Learn About Learning Strategies

Why reading a book on a new martial art or stage combat will do very little for you:

The Cone of Learning

The Cone of Learning

This image is from an article called Learn Anything on Litemind.com

Why People Put Down Book Smarts

Learning from a book is often frustrating precisely because it is limited. You know that you can’t fully learn a skill from a book, especially if it is only described in words. Many classic books on slight of hand have few images, they’re all description. It’s up to the illusionist to interpret the words, and work in front of a mirror to achieve their version of the trick.

Fortunately, producing images in books has come a long way since the first magic manuals. New books have lots of pictures and diagrams. But if you’ve tried to learn a complicated skill from a book, such as a martial art, you know that you still need description, because you can’t get a good sense of movement from still pictures.

Video Training

So, knowing that people are frustrated with books, a huge video market has sprung up. This is not just a “money grab” by marketers… learning by video really is better. They teach all kinds of skills by video, even accounting and psychology. And that works because of the learning pyramid: the combo of hearing and seeing (and reading slides if they use that) means that you remember things better, and for a longer time.

The biggest value comes from learning physical skills from a video because you can see the movement. You don’t have to follow picture 1A, 1B, 2, 3… and read the descriptions of each one to get the flow of a technique. You watch the expert and listen to the voiceover simultaneously. What an excellent way to learn!

But that’s not the best way…


It has been said that to truly be a master at anything, you must teach it. That’s because you actually learn by teaching. If you’ve never taught your skill to a student, try it. You’ll find that you have to explain things in more than one way to get them to truly understand it. You may have to invent a metaphor by saying “It’s like painting a fence… up, down.” And by trying different approaches, you solidify your own knowledge.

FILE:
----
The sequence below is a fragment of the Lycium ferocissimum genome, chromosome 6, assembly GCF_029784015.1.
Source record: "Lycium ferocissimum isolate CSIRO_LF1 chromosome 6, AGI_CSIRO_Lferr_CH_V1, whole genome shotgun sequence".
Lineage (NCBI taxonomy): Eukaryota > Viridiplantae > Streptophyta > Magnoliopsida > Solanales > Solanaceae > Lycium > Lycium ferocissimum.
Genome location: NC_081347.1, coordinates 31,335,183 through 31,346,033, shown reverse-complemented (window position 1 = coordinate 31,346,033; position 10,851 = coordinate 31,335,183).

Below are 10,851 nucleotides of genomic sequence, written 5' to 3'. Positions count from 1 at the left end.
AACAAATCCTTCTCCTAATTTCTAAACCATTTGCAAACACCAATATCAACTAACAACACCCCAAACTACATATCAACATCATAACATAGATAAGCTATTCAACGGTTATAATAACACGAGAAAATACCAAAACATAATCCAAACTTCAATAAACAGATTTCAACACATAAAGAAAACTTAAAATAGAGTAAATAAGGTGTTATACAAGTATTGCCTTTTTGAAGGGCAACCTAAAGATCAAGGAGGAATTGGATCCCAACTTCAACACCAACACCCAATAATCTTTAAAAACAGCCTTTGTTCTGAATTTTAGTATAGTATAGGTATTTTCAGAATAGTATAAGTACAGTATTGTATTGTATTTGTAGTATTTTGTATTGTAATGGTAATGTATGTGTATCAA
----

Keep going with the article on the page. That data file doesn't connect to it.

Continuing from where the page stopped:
Just Do It

If you like the shiny books, put them into practice with a training partner. Better yet, take a class. Your instructor will be able to correct your form… the book just sits there. Video instruction is obviously better, given this learning theory. Still, the video can’t correct you. Only an expert instructor with a good eye can tell you if you’re doing it properly.

When you think you’ve got a combat skill down pretty good, try simulating a real fight scenario. It will teach you where your skill might be weak, and solidify the motion into your body even better.

Never start learning a skill in a high stress situation or when tired. You’ll learn it wrong and teach your body to do it badly. It will be difficult to correct yourself later. When learning a new skill, warm up (not to exhaustion), then slowly perform the movement. If you have a teacher, get corrected on your form before you try to go faster. If you have a book or video, watch yourself in the mirror and see if you match the image. When you think it’s right, go faster. Then do it with a partner slowly. Then faster and controlled. Only after going through these steps should you try to do it “for real”.


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